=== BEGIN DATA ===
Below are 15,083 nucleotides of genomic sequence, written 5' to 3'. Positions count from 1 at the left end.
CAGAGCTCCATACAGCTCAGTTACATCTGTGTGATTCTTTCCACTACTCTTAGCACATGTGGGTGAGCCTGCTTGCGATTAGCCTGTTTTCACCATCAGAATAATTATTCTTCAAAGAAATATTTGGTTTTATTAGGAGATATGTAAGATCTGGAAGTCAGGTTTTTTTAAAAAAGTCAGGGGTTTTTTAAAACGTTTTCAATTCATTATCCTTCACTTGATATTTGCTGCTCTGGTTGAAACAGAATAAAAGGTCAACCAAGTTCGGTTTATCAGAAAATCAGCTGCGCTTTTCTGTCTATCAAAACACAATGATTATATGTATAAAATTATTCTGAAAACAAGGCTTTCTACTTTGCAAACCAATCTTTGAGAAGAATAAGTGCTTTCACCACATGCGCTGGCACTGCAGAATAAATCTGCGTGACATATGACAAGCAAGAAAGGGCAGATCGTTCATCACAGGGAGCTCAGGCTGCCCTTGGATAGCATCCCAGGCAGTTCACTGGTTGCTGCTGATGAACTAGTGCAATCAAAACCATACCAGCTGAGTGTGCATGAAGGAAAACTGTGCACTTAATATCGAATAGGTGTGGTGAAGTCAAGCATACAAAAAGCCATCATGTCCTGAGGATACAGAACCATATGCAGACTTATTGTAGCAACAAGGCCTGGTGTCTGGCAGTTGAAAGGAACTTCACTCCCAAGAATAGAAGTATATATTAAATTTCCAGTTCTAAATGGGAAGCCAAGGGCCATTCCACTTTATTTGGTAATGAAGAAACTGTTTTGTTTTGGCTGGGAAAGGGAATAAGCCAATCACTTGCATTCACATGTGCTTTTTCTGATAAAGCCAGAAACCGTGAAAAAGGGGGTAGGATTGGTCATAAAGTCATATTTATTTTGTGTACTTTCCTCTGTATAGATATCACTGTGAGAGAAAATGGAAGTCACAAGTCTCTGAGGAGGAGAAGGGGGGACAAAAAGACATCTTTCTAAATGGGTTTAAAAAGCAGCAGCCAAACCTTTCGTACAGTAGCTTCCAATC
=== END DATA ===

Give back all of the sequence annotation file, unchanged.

Below are 15,083 nucleotides of genomic sequence, written 5' to 3'. Positions count from 1 at the left end.
CAGAGCTCCATACAGCTCAGTTACATCTGTGTGATTCTTTCCACTACTCTTAGCACATGTGGGTGAGCCTGCTTGCGATTAGCCTGTTTTCACCATCAGAATAATTATTCTTCAAAGAAATATTTGGTTTTATTAGGAGATATGTAAGATCTGGAAGTCAGGTTTTTTTAAAAAAGTCAGGGGTTTTTTAAAACGTTTTCAATTCATTATCCTTCACTTGATATTTGCTGCTCTGGTTGAAACAGAATAAAAGGTCAACCAAGTTCGGTTTATCAGAAAATCAGCTGCGCTTTTCTGTCTATCAAAACACAATGATTATATGTATAAAATTATTCTGAAAACAAGGCTTTCTACTTTGCAAACCAATCTTTGAGAAGAATAAGTGCTTTCACCACATGCGCTGGCACTGCAGAATAAATCTGCGTGACATATGACAAGCAAGAAAGGGCAGATCGTTCATCACAGGGAGCTCAGGCTGCCCTTGGATAGCATCCCAGGCAGTTCACTGGTTGCTGCTGATGAACTAGTGCAATCAAAACCATACCAGCTGAGTGTGCATGAAGGAAAACTGTGCACTTAATATCGAATAGGTGTGGTGAAGTCAAGCATACAAAAAGCCATCATGTCCTGAGGATACAGAACCATATGCAGACTTATTGTAGCAACAAGGCCTGGTGTCTGGCAGTTGAAAGGAACTTCACTCCCAAGAATAGAAGTATATATTAAATTTCCAGTTCTAAATGGGAAGCCAAGGGCCATTCCACTTTATTTGGTAATGAAGAAACTGTTTTGTTTTGGCTGGGAAAGGGAATAAGCCAATCACTTGCATTCACATGTGCTTTTTCTGATAAAGCCAGAAACCGTGAAAAAGGGGGTAGGATTGGTCATAAAGTCATATTTATTTTGTGTACTTTCCTCTGTATAGATATCACTGTGAGAGAAAATGGAAGTCACAAGTCTCTGAGGAGGAGAAGGGGGGACAAAAAGACATCTTTCTAAATGGGTTTAAAAAGCAGCAGCCAAACCTTTCGTACAGTAGCTTCCAATC